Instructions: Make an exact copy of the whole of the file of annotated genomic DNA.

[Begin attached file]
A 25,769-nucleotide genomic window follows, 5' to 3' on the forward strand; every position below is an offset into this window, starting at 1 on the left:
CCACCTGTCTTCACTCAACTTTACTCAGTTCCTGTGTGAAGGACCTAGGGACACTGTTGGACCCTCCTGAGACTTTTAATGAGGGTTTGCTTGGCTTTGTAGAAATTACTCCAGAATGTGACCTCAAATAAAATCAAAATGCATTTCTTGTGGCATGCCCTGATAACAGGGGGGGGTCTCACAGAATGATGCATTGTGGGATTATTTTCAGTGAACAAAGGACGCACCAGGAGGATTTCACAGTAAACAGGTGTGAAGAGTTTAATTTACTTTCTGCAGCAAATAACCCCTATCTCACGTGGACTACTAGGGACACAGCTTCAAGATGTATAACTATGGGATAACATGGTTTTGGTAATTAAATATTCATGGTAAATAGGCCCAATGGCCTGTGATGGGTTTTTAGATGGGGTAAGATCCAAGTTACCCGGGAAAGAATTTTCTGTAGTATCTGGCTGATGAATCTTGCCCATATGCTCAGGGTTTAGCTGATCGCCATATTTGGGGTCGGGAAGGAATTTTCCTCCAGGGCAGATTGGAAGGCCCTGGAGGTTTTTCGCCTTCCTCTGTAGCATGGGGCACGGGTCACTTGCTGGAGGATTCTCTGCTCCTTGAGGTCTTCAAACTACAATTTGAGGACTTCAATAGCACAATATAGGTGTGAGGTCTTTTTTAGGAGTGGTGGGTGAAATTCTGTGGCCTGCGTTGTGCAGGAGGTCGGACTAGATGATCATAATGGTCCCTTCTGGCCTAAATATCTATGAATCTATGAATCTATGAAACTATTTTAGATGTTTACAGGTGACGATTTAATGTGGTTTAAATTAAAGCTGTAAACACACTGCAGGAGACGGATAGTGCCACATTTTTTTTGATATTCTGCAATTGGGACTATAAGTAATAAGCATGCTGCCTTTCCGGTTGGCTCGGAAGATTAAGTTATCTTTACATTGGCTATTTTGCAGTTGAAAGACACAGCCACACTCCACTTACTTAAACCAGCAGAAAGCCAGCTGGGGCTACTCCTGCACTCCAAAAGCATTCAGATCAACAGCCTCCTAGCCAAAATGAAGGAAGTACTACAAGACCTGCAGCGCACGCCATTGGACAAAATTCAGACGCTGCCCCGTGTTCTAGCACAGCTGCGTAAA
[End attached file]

A 25,769-nucleotide genomic window follows, 5' to 3' on the forward strand; every position below is an offset into this window, starting at 1 on the left:
CCACCTGTCTTCACTCAACTTTACTCAGTTCCTGTGTGAAGGACCTAGGGACACTGTTGGACCCTCCTGAGACTTTTAATGAGGGTTTGCTTGGCTTTGTAGAAATTACTCCAGAATGTGACCTCAAATAAAATCAAAATGCATTTCTTGTGGCATGCCCTGATAACAGGGGGGGGTCTCACAGAATGATGCATTGTGGGATTATTTTCAGTGAACAAAGGACGCACCAGGAGGATTTCACAGTAAACAGGTGTGAAGAGTTTAATTTACTTTCTGCAGCAAATAACCCCTATCTCACGTGGACTACTAGGGACACAGCTTCAAGATGTATAACTATGGGATAACATGGTTTTGGTAATTAAATATTCATGGTAAATAGGCCCAATGGCCTGTGATGGGTTTTTAGATGGGGTAAGATCCAAGTTACCCGGGAAAGAATTTTCTGTAGTATCTGGCTGATGAATCTTGCCCATATGCTCAGGGTTTAGCTGATCGCCATATTTGGGGTCGGGAAGGAATTTTCCTCCAGGGCAGATTGGAAGGCCCTGGAGGTTTTTCGCCTTCCTCTGTAGCATGGGGCACGGGTCACTTGCTGGAGGATTCTCTGCTCCTTGAGGTCTTCAAACTACAATTTGAGGACTTCAATAGCACAATATAGGTGTGAGGTCTTTTTTAGGAGTGGTGGGTGAAATTCTGTGGCCTGCGTTGTGCAGGAGGTCGGACTAGATGATCATAATGGTCCCTTCTGGCCTAAATATCTATGAATCTATGAATCTATGAAACTATTTTAGATGTTTACAGGTGACGATTTAATGTGGTTTAAATTAAAGCTGTAAACACACTGCAGGAGACGGATAGTGCCACATTTTTTTTGATATTCTGCAATTGGGACTATAAGTAATAAGCATGCTGCCTTTCCGGTTGGCTCGGAAGATTAAGTTATCTTTACATTGGCTATTTTGCAGTTGAAAGACACAGCCACACTCCACTTACTTAAACCAGCAGAAAGCCAGCTGGGGCTACTCCTGCACTCCAAAAGCATTCAGATCAACAGCCTCCTAGCCAAAATGAAGGAAGTACTACAAGACCTGCAGCGCACGCCATTGGACAAAATTCAGACGCTGCCCCGTGTTCTAGCACAGCTGCGTAAA